Can you speak Tutnee?

While following the adventures of Yan, I learned a new language.
“Yan was much like other twelve-year-old boys in having a keen interest in Indians and in wild life, but he differed from most in this, that he never got over it,” wrote Ernest Thompson Seton, who chronicled Yan’s adventures in “Two Little Savages,” published in 1903 and reprinted in facsimile, with Seton’s original drawings, by Dover Publications. Seton was a naturalist for the government of Manitoba and heaped his book full of nature and Indian lore, including instructions and diagrams for building a tepee and for making fire, moccasins, and bows and arrows.
“Yan wanted to live as an Indian and desperately devoured any bit of knowledge to add to his stock, so with boyish enthusiasm he latched onto what sounded like an Indian tongue when … a new boy at school added to Yan’s savage equipment … he spoke a language called Tutnee. … It consisted in spelling every word, leaving the five vowels as they are, but doubling each consonant and putting a u between them. Thus b became bub, d dud, m mum, and so forth, except that c was suk, h hash, x zux, and w wak. Y became yak. The sample given by the new boy, sus-hash-u-tut u-pup yak-o-u-rur mum-o-u-tut-hash, was said to be a mode of enjoining silence.”
Tutnee is commonly called Double Dutch, a secret language that alters English, making it unintelligible to the uninitiated. Double Dutch differs slightly from Tutnee in the excepted consonants: c is cash, h is hutch, j is jug, q is quack, r is rug, w is wash, y is yub and z is zub. Herbert S. Zim said about a half dozen secret languages existed in the United States when he wrote “Codes & Secret Writing,” first published in 1948, a fun little book packed with lessons on learning ciphers, secret languages and invisible writing.
The secret language familiar to most Americans is Pig Latin, source of the famous dismissal Amscray! The “Merriam-Webster New International Dictionary,” Third Edition, copyright 1961, defines Pig Latin as a jargon that is made by systematic mutilation of English. That definition was modified in the ninth Collegiate dictionary, published in the early 1980s, to systematic alteration.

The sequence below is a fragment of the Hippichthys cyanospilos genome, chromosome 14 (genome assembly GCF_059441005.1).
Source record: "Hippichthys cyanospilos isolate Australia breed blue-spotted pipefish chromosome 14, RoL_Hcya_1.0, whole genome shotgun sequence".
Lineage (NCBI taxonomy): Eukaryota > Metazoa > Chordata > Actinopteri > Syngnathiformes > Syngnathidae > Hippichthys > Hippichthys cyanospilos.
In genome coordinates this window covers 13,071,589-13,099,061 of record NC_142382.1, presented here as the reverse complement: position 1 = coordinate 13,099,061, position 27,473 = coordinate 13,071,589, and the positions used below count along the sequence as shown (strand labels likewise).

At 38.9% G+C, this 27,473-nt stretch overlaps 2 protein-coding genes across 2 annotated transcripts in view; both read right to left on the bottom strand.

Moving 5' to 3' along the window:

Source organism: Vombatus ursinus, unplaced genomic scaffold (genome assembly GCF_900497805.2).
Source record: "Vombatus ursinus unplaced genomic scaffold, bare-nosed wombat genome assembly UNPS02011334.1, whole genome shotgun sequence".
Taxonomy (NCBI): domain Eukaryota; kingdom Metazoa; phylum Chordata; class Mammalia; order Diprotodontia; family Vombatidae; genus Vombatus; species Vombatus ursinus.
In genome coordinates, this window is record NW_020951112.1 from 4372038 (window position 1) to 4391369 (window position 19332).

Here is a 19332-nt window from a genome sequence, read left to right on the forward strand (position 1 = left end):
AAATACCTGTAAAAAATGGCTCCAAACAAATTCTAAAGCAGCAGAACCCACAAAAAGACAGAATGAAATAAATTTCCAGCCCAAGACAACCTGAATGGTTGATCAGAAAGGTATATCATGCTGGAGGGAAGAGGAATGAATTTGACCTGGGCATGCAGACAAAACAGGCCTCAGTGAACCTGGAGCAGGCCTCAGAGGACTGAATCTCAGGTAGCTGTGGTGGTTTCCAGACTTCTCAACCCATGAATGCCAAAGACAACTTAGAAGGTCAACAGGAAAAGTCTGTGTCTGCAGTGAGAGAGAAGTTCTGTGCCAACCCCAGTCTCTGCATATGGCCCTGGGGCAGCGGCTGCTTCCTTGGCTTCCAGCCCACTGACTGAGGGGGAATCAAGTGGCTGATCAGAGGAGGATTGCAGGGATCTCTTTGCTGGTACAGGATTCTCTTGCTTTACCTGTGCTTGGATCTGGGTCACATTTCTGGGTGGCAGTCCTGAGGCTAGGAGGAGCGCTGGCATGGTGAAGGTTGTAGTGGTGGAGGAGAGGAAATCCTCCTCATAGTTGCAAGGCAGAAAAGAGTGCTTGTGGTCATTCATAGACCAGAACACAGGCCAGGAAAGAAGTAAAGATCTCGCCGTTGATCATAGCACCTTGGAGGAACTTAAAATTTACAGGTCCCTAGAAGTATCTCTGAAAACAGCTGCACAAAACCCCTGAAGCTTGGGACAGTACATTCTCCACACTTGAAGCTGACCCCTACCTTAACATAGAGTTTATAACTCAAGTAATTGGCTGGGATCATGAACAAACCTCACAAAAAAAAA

The rules are simple, making Pig Latin easy to learn but difficult to follow, which is its purpose. If a word starts with a vowel, way is added to the end. Egg is eggway and away is awayway. If a word starts with a consonant, the first letter is moved to the end and ay is added after that letter. Head is eadway and his is ishay. If a word starts with multiple consonants, the consonants up to the first vowel are moved, turning break into eakbray and the into ethay. Break the egg over his head and run away becomes Eakbray ethay eggway overway ishay eadhay andway unray awayway.
Its mutilation limited to suffixes, Pig Latin is easier than Double Dutch and two others that add consonants to the interior of words: Turkey Irish and Opish. Turkey Irish dictates that the speaker insert ab before every vowel, turning goat into gaboabat, cat into cabat and about into abababoabut. The goat and cat capered about would be Thabe gaboabat aband cabat cabapaberabed abababoabut. Opish adds op after each consonant. Play the mandolin would be Poplopay tophope mopanopdopolopinop.
It’s possible to make up your own secret language. I invented a variation of Pig Latin once called Pigwar Latin. A couple of my friends went through this phase of adding war to the end of sentences — don’t ask me why; I dont know where it came from or what it meant; it was one of those weird things — so I combined war with Pig Latin’s ay endings. Dog is ogdarway and guitar is uitargarway. The dog howled when I played the guitar becomes Etharway ogdarway owledharway enwharway Iwarway etharway uitargarway. Utpay atthay inway ouryay ipepay andway okesmay itway!

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